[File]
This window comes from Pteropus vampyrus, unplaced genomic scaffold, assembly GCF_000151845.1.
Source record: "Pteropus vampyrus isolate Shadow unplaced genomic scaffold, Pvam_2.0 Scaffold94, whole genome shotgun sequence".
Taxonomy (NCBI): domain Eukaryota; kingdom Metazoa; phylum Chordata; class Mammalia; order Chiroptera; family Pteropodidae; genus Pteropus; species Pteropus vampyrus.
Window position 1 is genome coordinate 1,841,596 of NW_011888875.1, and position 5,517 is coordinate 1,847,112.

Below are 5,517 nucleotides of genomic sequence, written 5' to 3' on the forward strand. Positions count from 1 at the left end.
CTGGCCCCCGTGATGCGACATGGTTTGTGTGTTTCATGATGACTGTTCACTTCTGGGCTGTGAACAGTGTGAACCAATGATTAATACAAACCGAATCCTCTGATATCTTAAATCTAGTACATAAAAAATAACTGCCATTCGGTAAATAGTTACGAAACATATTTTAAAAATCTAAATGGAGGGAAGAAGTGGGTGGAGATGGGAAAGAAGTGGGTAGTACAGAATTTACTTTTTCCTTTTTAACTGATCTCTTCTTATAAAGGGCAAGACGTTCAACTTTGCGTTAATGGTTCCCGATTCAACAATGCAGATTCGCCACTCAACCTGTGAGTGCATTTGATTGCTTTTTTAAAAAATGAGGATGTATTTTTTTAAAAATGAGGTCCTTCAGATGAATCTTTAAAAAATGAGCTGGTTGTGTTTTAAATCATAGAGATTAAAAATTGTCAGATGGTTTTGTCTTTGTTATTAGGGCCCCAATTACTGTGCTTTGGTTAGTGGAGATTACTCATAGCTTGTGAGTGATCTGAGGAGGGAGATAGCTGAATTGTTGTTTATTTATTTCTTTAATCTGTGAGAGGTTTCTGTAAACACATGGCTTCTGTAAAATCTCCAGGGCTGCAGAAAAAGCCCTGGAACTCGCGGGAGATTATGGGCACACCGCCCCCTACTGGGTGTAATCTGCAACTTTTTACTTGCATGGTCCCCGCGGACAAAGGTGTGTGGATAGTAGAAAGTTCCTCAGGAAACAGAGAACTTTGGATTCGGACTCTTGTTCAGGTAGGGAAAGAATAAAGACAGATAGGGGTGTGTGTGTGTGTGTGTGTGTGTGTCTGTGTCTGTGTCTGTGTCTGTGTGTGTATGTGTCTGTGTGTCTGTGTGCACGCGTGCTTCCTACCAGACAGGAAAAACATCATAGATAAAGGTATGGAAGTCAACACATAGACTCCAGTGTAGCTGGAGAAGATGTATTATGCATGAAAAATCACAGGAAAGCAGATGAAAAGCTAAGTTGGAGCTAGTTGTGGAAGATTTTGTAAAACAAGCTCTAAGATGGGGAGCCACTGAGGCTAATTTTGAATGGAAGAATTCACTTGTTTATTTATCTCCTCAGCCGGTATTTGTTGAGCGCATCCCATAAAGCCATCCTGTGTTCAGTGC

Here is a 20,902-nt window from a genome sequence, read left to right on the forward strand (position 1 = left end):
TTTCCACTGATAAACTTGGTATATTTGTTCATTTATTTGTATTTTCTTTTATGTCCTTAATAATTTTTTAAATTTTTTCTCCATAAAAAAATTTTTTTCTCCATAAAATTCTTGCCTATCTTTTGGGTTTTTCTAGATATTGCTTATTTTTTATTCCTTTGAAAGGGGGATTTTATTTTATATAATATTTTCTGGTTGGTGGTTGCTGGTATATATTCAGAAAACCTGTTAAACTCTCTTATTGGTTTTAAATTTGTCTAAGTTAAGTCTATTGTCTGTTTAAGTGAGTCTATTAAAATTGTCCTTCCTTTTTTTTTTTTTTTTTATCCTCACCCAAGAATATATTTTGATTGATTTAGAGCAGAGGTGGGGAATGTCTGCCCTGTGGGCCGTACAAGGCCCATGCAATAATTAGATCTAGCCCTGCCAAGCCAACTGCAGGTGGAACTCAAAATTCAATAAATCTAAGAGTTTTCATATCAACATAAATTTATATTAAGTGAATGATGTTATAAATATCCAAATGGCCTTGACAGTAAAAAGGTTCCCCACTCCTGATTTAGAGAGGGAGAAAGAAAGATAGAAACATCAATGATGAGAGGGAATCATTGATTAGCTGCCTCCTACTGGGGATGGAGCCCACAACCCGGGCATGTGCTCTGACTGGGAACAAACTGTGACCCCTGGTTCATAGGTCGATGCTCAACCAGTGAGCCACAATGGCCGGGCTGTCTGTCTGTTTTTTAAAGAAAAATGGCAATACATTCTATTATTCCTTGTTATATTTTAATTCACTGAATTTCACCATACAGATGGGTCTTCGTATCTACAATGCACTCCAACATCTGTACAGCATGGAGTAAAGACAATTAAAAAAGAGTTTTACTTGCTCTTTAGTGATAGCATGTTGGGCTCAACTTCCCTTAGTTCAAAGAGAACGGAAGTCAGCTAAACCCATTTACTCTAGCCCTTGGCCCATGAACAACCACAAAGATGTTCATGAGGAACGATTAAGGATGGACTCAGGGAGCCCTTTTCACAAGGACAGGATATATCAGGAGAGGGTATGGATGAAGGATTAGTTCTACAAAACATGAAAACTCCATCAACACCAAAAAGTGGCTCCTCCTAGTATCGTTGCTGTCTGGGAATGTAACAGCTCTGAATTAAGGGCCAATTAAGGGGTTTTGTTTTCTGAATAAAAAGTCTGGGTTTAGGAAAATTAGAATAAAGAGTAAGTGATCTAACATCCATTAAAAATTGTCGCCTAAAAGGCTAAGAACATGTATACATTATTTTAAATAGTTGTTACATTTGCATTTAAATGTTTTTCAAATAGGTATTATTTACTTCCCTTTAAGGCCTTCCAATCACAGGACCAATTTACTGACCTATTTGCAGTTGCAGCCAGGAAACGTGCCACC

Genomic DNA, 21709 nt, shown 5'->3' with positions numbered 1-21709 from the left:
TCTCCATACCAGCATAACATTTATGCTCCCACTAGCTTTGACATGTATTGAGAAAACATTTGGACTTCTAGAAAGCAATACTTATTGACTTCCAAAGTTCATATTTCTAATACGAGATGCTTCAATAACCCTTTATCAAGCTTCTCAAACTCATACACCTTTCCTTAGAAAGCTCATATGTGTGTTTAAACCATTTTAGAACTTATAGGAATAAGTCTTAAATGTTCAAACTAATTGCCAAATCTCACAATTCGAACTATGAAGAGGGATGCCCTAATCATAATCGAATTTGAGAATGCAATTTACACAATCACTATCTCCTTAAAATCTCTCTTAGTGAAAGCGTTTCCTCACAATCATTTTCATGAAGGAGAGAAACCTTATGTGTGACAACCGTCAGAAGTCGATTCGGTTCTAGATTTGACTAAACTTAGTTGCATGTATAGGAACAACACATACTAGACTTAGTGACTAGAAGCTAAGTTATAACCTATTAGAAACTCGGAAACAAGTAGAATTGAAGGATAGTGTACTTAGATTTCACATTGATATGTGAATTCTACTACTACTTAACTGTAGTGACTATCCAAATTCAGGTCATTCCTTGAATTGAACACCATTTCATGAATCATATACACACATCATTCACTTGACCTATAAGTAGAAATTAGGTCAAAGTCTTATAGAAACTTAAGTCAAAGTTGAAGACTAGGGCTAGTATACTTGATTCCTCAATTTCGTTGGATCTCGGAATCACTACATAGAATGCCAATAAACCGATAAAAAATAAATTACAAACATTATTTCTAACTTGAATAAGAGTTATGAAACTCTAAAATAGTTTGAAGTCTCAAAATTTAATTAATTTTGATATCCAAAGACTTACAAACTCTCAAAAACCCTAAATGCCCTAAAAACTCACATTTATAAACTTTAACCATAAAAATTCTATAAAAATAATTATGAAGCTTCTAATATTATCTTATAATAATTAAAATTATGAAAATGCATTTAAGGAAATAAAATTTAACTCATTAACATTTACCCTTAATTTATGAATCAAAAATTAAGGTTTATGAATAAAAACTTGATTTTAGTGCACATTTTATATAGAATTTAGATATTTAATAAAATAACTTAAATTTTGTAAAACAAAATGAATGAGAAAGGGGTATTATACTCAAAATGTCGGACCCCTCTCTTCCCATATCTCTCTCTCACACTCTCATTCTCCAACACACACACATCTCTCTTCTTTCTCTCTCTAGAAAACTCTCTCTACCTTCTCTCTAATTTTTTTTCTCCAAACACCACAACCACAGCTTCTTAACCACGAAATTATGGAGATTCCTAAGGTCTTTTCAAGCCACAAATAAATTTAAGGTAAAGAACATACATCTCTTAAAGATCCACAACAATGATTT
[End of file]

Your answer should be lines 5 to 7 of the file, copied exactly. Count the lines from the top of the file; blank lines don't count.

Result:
Below are 5,517 nucleotides of genomic sequence, written 5' to 3' on the forward strand. Positions count from 1 at the left end.
CTGGCCCCCGTGATGCGACATGGTTTGTGTGTTTCATGATGACTGTTCACTTCTGGGCTGTGAACAGTGTGAACCAATGATTAATACAAACCGAATCCTCTGATATCTTAAATCTAGTACATAAAAAATAACTGCCATTCGGTAAATAGTTACGAAACATATTTTAAAAATCTAAATGGAGGGAAGAAGTGGGTGGAGATGGGAAAGAAGTGGGTAGTACAGAATTTACTTTTTCCTTTTTAACTGATCTCTTCTTATAAAGGGCAAGACGTTCAACTTTGCGTTAATGGTTCCCGATTCAACAATGCAGATTCGCCACTCAACCTGTGAGTGCATTTGATTGCTTTTTTAAAAAATGAGGATGTATTTTTTTAAAAATGAGGTCCTTCAGATGAATCTTTAAAAAATGAGCTGGTTGTGTTTTAAATCATAGAGATTAAAAATTGTCAGATGGTTTTGTCTTTGTTATTAGGGCCCCAATTACTGTGCTTTGGTTAGTGGAGATTACTCATAGCTTGTGAGTGATCTGAGGAGGGAGATAGCTGAATTGTTGTTTATTTATTTCTTTAATCTGTGAGAGGTTTCTGTAAACACATGGCTTCTGTAAAATCTCCAGGGCTGCAGAAAAAGCCCTGGAACTCGCGGGAGATTATGGGCACACCGCCCCCTACTGGGTGTAATCTGCAACTTTTTACTTGCATGGTCCCCGCGGACAAAGGTGTGTGGATAGTAGAAAGTTCCTCAGGAAACAGAGAACTTTGGATTCGGACTCTTGTTCAGGTAGGGAAAGAATAAAGACAGATAGGGGTGTGTGTGTGTGTGTGTGTGTGTGTCTGTGTCTGTGTCTGTGTCTGTGTGTGTATGTGTCTGTGTGTCTGTGTGCACGCGTGCTTCCTACCAGACAGGAAAAACATCATAGATAAAGGTATGGAAGTCAACACATAGACTCCAGTGTAGCTGGAGAAGATGTATTATGCATGAAAAATCACAGGAAAGCAGATGAAAAGCTAAGTTGGAGCTAGTTGTGGAAGATTTTGTAAAACAAGCTCTAAGATGGGGAGCCACTGAGGCTAATTTTGAATGGAAGAATTCACTTGTTTATTTATCTCCTCAGCCGGTATTTGTTGAGCGCATCCCATAAAGCCATCCTGTGTTCAGTGC

Here is a 20,902-nt window from a genome sequence, read left to right on the forward strand (position 1 = left end):